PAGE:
If you’ve seen the ads then you know the premise: two overgrown children make it a habit to pose as guests at weddings so they can meet and bed beautiful, single women who are overcome with the emotion of the wedding experience. The plot gets moving when Jeremy convinces John to go with him on the ultimate crash. They devise a strategy to insinuate themselves into the lavish wedding of the daughter of the Secretary of the Treasury (Christopher Walken).
Monday, March 21, 2011
Wedding Crashers Movie Review
This review was written at the time of the film's 2005 release, but not published until now.
It is ostensibly Vince Vaughn’s performance that drives the hard laughs in Wedding Crashers. Although it is otherwise a fun and often hysterical movie, Vaughn’s role as the foil to Owen Wilson’s more or less straight man provides the most brevity. His rapid-fire monologues are among the funniest moments, as when he pours the truth out to a priest over a glass of scotch or when explaining to his secretary why he has no patience for the world of dating.
The movie introduces us to Jeremy and John (Vaughn and Wilson, respectively) as divorce mediators who have great chemistry between them to the point that they are able to lull a bickering soon-to-be-divorced couple into submission and compromise. The chemistry between the two actors, who have worked together in the past but never shared top billing, is palpable. We believe that Jeremy and John are good friends.
It doesn’t take them long to find their respective targets. Jeremy eyes Secretary Cleary’s youngest daughter, Gloria (Isla Fisher), while John becomes infatuated with his middle daughter, Claire (Rachel McAdams). John discovers that Claire has a boyfriend, Sack (Bradley Cooper), and Jeremy can’t shake Claire after deflowering her on the beach. Soon they are invited to the Cleary home on Chesapeake Bay. John’s quest is no longer about sex, but about trying to win the girl, so he convinces Jeremy to come along and endure the lunatic “stage-5 clinger” (a virgin who has fallen in love).
Jeremy’s role is to suffer the torture of being sapped of all energy by the now sex-crazed Gloria while John tries to get some alone time with Claire away from Sack who, in true cliché fashion, is a tool and is not the one for the lovely Claire. McAdams, enchanting in last year’s The Notebook, has beauty and grace to light up a room making it very easy to hope that the hero wins her in the end. Of course the film employs the necessary conventions of the two impostors being outed in front of the family; rejection by the girls; a sequence of heartbreak and loss followed by a public apology and final catharsis.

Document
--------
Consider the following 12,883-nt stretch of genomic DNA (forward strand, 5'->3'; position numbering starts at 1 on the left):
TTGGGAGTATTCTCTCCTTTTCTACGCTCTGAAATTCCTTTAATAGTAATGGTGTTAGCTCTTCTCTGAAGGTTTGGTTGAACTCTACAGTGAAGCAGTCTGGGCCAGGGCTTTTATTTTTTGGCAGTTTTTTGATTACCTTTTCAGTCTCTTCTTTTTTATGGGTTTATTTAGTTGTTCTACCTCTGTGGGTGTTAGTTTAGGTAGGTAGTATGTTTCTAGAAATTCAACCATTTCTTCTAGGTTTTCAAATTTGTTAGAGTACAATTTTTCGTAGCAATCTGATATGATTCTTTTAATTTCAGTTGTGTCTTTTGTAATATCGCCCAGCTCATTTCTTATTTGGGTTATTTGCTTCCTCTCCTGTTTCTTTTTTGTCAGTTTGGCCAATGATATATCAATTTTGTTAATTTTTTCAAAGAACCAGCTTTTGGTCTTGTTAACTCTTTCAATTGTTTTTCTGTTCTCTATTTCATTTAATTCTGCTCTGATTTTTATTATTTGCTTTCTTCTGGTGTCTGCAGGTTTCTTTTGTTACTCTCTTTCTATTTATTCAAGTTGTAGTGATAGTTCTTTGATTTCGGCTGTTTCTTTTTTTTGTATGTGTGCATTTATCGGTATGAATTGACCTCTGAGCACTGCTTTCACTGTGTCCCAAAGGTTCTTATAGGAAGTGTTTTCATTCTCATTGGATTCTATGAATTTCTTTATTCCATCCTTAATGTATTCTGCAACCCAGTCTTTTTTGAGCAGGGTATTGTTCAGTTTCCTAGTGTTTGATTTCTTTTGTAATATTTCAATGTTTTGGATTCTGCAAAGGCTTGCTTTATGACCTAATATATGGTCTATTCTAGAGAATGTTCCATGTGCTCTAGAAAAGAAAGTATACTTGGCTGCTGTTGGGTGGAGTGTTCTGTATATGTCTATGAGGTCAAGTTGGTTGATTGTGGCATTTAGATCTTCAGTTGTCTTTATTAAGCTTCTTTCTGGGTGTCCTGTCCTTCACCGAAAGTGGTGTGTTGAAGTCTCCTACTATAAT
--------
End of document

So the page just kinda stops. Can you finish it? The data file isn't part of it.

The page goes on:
If the film has one gaping flaw it is that the pace is perfect, moving along without lagging until one scene that should have been left on the cutting room floor. In a moment of desperation John visits with Chaz Reingold, his and Jeremy’s inspiration and predecessor in crashing weddings. The casting of Will Ferrell in the part is meant to be a surprise and it would work well if they hired an actor who didn’t try so hard to be noticed. The scene is out of place and fails to capture the same tone as the rest of the film. The comedy doesn’t flow naturally and Ferrell expends too much energy asking for the laughs. Thinking about it afterward, I realized the whole scene could have been left out and would only have made the film better if it had been.
The amazing feat is that Wedding Crashers succeeds in spite of its conventional plotting. It does this in several ways. The first is that the script by Steve Faber and Bob Fisher is not only sharp-witted where it needs to be, but also nails the natural feel of dialogue in the more serious, romantic scenes. In addition to the aforementioned scene-stealing performance of Vince Vaughan, Walken delivers a spot-on performance. Whereas in the past he has had a (ahem) mild flare for overacting, here he strikes the right chord between the menace of a protective father who doesn’t quite trust that Jeremy isn’t using Gloria to add another “notch to his belt” and an understanding father who wants his daughters to be happy.
Too many comedy writers make the mistake of thinking that it’s enough to pepper a script with jokes and funny scenarios. Just as there needs to be an emotional connection between the audience and characters for there to be empathy in dramatic situations, audiences can only laugh under the same circumstances. That is an important point that I believe Faber and Fisher both understand. We should look forward to their next project.